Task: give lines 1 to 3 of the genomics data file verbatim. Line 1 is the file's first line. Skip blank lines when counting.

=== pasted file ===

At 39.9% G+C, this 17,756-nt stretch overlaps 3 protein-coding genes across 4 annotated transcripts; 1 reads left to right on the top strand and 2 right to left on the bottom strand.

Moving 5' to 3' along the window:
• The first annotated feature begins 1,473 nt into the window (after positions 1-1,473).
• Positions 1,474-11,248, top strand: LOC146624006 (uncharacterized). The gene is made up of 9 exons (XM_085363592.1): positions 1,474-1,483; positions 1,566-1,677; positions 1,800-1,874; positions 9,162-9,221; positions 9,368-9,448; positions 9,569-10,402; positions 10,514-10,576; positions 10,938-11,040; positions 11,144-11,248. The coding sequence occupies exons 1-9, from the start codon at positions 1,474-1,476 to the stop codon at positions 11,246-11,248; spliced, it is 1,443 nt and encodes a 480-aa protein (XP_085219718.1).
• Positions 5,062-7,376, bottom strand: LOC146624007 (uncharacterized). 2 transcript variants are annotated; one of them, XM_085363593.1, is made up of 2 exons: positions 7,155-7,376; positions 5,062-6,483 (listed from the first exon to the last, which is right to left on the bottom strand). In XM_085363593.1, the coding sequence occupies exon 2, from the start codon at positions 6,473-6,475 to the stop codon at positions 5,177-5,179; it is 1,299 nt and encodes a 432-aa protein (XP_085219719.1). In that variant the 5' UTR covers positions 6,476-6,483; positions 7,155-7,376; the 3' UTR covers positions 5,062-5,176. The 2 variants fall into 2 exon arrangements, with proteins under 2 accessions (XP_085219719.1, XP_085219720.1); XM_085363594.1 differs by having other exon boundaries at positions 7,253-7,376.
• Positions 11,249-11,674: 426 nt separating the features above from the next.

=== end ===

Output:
At 39.9% G+C, this 17,756-nt stretch overlaps 3 protein-coding genes across 4 annotated transcripts; 1 reads left to right on the top strand and 2 right to left on the bottom strand.

Moving 5' to 3' along the window:
• The first annotated feature begins 1,473 nt into the window (after positions 1-1,473).